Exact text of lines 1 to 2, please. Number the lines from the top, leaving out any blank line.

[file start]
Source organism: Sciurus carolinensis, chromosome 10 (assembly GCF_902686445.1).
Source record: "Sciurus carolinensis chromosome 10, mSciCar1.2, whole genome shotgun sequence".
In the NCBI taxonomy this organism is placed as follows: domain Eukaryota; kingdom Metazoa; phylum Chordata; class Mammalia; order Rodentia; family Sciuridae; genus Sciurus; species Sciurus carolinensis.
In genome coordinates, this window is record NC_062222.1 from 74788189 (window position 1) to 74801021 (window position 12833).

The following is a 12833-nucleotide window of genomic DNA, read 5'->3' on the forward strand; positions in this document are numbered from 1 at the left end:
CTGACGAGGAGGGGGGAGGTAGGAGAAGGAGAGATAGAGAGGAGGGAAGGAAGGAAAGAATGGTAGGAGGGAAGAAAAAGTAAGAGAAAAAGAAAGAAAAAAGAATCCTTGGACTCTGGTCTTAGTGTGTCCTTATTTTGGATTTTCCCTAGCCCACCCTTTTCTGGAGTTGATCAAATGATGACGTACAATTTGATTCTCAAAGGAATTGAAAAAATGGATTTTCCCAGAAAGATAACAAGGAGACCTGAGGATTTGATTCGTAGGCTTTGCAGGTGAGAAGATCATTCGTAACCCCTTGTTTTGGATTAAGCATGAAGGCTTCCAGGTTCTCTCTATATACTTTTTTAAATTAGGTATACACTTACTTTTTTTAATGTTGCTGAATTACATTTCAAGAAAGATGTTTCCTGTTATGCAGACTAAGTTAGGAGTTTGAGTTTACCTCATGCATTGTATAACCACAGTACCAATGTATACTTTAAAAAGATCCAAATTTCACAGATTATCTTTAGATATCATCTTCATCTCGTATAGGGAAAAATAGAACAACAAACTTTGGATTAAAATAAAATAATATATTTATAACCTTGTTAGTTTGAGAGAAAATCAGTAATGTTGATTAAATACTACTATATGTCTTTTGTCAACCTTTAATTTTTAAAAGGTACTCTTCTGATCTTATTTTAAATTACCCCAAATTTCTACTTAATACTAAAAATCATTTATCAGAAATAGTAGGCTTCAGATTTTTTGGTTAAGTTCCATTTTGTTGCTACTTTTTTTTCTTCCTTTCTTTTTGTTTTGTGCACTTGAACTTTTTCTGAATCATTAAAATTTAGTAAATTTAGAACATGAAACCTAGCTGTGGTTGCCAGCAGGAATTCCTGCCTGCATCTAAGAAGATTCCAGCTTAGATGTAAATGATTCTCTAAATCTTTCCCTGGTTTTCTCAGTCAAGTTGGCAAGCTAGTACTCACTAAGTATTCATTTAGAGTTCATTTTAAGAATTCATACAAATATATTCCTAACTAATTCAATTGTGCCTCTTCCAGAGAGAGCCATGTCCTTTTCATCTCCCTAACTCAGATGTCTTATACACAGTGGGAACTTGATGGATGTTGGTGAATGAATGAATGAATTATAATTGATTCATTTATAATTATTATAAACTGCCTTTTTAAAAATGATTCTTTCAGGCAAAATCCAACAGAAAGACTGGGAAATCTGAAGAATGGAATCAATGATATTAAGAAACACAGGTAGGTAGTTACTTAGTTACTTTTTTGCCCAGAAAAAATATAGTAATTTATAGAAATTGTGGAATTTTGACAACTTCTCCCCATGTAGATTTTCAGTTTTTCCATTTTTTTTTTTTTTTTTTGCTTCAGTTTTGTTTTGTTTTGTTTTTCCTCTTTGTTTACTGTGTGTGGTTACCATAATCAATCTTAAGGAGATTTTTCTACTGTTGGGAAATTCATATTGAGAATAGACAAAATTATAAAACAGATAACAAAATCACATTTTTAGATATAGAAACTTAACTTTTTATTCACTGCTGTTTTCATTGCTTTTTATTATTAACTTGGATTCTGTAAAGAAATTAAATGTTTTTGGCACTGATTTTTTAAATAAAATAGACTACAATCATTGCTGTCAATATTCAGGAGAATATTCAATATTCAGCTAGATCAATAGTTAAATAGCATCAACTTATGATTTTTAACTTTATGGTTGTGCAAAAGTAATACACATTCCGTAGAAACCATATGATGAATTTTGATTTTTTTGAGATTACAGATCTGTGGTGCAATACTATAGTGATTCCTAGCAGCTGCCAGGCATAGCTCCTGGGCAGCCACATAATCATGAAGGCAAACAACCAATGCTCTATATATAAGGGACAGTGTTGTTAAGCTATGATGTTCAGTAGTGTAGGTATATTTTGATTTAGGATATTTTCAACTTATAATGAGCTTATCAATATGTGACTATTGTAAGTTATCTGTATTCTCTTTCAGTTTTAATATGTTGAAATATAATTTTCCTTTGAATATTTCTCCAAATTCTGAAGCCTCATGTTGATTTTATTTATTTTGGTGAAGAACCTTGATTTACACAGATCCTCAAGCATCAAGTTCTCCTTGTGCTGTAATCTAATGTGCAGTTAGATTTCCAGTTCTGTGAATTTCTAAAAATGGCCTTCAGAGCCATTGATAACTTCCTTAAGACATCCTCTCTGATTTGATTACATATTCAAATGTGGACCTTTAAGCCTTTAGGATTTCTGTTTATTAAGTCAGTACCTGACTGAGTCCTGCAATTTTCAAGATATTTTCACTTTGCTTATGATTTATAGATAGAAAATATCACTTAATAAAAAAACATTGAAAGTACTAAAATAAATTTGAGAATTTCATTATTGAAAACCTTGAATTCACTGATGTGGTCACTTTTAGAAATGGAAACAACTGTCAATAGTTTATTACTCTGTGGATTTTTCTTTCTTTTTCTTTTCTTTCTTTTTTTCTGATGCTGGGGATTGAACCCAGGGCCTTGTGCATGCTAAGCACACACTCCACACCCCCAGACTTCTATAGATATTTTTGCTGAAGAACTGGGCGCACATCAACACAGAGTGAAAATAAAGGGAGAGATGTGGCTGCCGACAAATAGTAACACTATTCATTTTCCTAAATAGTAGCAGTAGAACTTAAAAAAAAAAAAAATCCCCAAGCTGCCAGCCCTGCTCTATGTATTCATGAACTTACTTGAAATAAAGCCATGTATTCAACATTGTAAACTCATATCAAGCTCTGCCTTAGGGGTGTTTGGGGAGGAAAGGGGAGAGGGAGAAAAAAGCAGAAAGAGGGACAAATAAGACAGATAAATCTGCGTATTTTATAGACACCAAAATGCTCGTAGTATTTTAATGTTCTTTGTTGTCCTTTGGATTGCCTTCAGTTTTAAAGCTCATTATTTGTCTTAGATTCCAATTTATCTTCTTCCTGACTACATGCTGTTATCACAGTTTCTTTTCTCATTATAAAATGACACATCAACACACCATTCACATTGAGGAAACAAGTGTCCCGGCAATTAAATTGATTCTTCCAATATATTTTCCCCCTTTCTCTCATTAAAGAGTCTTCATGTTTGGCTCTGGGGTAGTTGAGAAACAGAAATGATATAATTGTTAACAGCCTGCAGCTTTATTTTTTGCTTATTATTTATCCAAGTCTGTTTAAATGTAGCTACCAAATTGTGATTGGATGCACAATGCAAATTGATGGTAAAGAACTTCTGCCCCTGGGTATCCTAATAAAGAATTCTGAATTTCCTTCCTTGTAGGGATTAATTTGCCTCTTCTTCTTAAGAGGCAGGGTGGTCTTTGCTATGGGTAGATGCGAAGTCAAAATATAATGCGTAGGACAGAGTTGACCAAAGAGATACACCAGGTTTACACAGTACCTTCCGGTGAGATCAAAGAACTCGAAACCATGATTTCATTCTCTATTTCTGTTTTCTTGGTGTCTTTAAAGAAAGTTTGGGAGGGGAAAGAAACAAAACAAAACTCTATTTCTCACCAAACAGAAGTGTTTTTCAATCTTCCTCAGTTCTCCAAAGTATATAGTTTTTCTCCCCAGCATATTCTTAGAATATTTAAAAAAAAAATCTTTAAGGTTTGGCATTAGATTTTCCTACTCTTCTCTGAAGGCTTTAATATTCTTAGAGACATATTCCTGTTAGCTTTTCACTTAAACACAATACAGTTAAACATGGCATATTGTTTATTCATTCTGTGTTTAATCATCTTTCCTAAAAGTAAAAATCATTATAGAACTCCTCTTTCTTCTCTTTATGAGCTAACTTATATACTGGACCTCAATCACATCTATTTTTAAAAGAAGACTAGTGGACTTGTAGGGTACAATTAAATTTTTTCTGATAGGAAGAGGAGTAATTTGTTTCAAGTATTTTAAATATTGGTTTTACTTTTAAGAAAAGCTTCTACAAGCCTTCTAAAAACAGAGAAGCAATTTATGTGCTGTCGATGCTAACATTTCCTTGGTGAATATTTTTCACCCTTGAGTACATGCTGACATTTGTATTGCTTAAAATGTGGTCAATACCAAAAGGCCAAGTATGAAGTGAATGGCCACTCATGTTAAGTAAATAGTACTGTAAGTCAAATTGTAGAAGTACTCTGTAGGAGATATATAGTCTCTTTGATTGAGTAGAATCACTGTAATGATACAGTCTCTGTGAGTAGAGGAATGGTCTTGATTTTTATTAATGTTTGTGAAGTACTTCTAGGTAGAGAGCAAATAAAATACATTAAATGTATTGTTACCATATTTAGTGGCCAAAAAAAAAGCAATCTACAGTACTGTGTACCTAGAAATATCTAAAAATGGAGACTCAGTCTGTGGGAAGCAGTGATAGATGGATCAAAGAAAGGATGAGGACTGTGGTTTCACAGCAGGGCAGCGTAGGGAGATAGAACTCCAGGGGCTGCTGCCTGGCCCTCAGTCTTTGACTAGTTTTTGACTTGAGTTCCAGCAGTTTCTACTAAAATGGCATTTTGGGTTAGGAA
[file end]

Source organism: Sciurus carolinensis, chromosome 10 (assembly GCF_902686445.1).
Source record: "Sciurus carolinensis chromosome 10, mSciCar1.2, whole genome shotgun sequence".